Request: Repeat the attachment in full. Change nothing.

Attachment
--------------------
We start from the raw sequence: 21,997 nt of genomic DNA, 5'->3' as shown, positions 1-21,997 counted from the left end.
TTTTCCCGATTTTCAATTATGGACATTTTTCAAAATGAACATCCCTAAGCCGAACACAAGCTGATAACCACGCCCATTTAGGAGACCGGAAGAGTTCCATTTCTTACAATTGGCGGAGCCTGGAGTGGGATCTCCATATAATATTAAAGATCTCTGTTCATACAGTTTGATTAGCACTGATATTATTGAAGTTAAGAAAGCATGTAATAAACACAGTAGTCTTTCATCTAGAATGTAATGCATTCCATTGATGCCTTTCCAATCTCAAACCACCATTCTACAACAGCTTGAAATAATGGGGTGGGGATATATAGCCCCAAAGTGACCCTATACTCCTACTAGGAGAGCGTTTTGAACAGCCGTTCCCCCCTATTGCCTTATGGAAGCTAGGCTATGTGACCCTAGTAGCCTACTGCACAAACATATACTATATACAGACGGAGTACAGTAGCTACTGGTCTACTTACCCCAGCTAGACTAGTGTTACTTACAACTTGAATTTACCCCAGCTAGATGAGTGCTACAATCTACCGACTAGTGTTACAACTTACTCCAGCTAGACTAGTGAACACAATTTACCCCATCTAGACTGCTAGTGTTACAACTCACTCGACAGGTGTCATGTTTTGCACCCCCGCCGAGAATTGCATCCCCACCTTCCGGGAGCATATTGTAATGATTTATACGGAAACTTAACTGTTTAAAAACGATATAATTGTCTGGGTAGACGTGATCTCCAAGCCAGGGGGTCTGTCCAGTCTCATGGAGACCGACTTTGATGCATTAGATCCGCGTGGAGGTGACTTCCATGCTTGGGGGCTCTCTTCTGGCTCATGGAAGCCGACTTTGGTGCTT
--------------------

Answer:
We start from the raw sequence: 21,997 nt of genomic DNA, 5'->3' as shown, positions 1-21,997 counted from the left end.
TTTTCCCGATTTTCAATTATGGACATTTTTCAAAATGAACATCCCTAAGCCGAACACAAGCTGATAACCACGCCCATTTAGGAGACCGGAAGAGTTCCATTTCTTACAATTGGCGGAGCCTGGAGTGGGATCTCCATATAATATTAAAGATCTCTGTTCATACAGTTTGATTAGCACTGATATTATTGAAGTTAAGAAAGCATGTAATAAACACAGTAGTCTTTCATCTAGAATGTAATGCATTCCATTGATGCCTTTCCAATCTCAAACCACCATTCTACAACAGCTTGAAATAATGGGGTGGGGATATATAGCCCCAAAGTGACCCTATACTCCTACTAGGAGAGCGTTTTGAACAGCCGTTCCCCCCTATTGCCTTATGGAAGCTAGGCTATGTGACCCTAGTAGCCTACTGCACAAACATATACTATATACAGACGGAGTACAGTAGCTACTGGTCTACTTACCCCAGCTAGACTAGTGTTACTTACAACTTGAATTTACCCCAGCTAGATGAGTGCTACAATCTACCGACTAGTGTTACAACTTACTCCAGCTAGACTAGTGAACACAATTTACCCCATCTAGACTGCTAGTGTTACAACTCACTCGACAGGTGTCATGTTTTGCACCCCCGCCGAGAATTGCATCCCCACCTTCCGGGAGCATATTGTAATGATTTATACGGAAACTTAACTGTTTAAAAACGATATAATTGTCTGGGTAGACGTGATCTCCAAGCCAGGGGGTCTGTCCAGTCTCATGGAGACCGACTTTGATGCATTAGATCCGCGTGGAGGTGACTTCCATGCTTGGGGGCTCTCTTCTGGCTCATGGAAGCCGACTTTGGTGCTT